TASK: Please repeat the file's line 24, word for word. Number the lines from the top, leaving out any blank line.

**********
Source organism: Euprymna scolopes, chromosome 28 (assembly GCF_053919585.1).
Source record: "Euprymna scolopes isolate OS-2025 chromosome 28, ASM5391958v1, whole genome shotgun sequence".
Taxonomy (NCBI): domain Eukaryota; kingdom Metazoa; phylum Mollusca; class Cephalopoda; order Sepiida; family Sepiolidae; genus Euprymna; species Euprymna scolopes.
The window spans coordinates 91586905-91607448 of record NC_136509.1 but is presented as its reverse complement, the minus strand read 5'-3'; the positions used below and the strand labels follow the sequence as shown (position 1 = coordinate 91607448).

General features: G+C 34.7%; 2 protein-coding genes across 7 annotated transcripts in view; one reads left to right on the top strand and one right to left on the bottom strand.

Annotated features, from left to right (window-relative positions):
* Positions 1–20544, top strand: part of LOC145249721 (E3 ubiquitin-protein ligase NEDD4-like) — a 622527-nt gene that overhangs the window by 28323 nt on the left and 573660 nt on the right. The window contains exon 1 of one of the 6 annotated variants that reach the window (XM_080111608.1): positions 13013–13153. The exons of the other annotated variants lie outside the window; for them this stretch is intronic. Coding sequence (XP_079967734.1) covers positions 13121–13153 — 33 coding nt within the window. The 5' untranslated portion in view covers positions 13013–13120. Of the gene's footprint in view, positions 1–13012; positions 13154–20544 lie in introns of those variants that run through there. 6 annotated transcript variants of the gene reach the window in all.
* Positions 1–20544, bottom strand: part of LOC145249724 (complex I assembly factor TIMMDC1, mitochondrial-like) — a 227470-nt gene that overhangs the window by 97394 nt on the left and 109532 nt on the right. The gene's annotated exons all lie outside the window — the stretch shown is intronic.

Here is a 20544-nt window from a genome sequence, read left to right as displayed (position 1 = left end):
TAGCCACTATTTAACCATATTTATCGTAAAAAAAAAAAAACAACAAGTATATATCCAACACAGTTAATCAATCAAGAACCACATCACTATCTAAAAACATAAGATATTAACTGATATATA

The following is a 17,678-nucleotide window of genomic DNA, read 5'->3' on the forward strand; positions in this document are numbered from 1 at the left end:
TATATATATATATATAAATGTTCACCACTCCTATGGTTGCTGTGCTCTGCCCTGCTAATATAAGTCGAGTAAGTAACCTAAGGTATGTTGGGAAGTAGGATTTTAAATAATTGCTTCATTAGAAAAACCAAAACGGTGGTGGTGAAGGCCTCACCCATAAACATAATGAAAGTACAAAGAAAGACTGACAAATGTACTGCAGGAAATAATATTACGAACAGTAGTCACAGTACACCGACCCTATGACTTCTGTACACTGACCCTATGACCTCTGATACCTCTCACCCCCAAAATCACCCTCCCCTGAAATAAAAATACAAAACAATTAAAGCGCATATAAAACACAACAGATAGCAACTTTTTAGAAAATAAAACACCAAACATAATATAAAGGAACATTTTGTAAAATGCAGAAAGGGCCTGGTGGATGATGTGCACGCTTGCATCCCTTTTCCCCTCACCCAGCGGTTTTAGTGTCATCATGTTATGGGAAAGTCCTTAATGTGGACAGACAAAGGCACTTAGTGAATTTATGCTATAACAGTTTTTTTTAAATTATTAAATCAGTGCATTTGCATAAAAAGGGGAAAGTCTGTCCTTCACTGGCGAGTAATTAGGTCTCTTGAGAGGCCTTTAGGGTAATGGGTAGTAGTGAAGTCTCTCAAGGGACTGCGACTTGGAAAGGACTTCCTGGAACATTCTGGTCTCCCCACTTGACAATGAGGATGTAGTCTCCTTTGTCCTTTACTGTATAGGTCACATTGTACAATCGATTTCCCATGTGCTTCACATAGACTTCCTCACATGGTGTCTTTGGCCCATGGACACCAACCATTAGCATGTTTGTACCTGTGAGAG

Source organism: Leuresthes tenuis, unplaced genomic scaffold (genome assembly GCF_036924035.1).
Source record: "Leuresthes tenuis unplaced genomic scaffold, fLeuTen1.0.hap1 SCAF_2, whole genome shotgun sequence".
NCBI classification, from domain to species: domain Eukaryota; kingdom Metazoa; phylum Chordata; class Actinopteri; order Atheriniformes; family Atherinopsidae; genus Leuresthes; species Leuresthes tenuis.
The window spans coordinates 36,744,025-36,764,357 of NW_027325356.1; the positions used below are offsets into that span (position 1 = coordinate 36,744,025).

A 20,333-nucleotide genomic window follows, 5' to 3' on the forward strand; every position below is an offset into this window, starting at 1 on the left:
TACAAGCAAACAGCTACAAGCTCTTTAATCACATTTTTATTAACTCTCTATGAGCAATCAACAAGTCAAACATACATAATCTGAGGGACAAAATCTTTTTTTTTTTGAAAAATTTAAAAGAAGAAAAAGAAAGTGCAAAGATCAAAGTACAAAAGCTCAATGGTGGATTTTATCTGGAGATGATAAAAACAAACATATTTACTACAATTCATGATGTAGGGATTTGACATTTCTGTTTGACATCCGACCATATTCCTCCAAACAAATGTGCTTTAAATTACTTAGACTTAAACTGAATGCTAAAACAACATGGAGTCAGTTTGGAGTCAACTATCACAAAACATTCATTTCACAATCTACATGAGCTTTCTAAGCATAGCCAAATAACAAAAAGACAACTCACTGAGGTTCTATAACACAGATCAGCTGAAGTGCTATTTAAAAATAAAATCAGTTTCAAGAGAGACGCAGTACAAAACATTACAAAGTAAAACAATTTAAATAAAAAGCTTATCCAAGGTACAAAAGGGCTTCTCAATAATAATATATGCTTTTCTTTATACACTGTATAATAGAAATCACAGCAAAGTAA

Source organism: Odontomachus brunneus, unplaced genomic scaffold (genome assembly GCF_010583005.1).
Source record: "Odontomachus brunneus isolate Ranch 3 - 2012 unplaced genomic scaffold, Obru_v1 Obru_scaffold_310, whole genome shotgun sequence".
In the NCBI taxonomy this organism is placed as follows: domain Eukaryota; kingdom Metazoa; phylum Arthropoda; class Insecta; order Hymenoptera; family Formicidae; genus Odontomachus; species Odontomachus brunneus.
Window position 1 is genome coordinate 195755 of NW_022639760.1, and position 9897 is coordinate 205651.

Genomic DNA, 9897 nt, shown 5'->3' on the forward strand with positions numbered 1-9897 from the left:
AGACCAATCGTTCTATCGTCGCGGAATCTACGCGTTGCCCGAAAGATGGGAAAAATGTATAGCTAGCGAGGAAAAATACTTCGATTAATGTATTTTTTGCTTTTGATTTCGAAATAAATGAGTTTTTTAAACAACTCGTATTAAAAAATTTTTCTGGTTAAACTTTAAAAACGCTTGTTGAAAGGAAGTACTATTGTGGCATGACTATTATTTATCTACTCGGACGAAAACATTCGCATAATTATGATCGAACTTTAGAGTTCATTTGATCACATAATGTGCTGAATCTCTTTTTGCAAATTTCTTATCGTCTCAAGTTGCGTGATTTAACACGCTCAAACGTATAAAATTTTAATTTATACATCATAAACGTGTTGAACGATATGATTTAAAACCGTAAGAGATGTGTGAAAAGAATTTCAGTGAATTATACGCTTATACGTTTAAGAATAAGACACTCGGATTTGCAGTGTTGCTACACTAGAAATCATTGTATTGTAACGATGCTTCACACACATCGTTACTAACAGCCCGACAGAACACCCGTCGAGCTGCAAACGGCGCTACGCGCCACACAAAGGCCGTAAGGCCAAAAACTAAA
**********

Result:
AGACCAATCGTTCTATCGTCGCGGAATCTACGCGTTGCCCGAAAGATGGGAAAAATGTATAGCTAGCGAGGAAAAATACTTCGATTAATGTATTTTTTGCTTTTGATTTCGAAATAAATGAGTTTTTTAAACAACTCGTATTAAAAAATTTTTCTGGTTAAACTTTAAAAACGCTTGTTGAAAGGAAGTACTATTGTGGCATGACTATTATTTATCTACTCGGACGAAAACATTCGCATAATTATGATCGAACTTTAGAGTTCATTTGATCACATAATGTGCTGAATCTCTTTTTGCAAATTTCTTATCGTCTCAAGTTGCGTGATTTAACACGCTCAAACGTATAAAATTTTAATTTATACATCATAAACGTGTTGAACGATATGATTTAAAACCGTAAGAGATGTGTGAAAAGAATTTCAGTGAATTATACGCTTATACGTTTAAGAATAAGACACTCGGATTTGCAGTGTTGCTACACTAGAAATCATTGTATTGTAACGATGCTTCACACACATCGTTACTAACAGCCCGACAGAACACCCGTCGAGCTGCAAACGGCGCTACGCGCCACACAAAGGCCGTAAGGCCAAAAACTAAA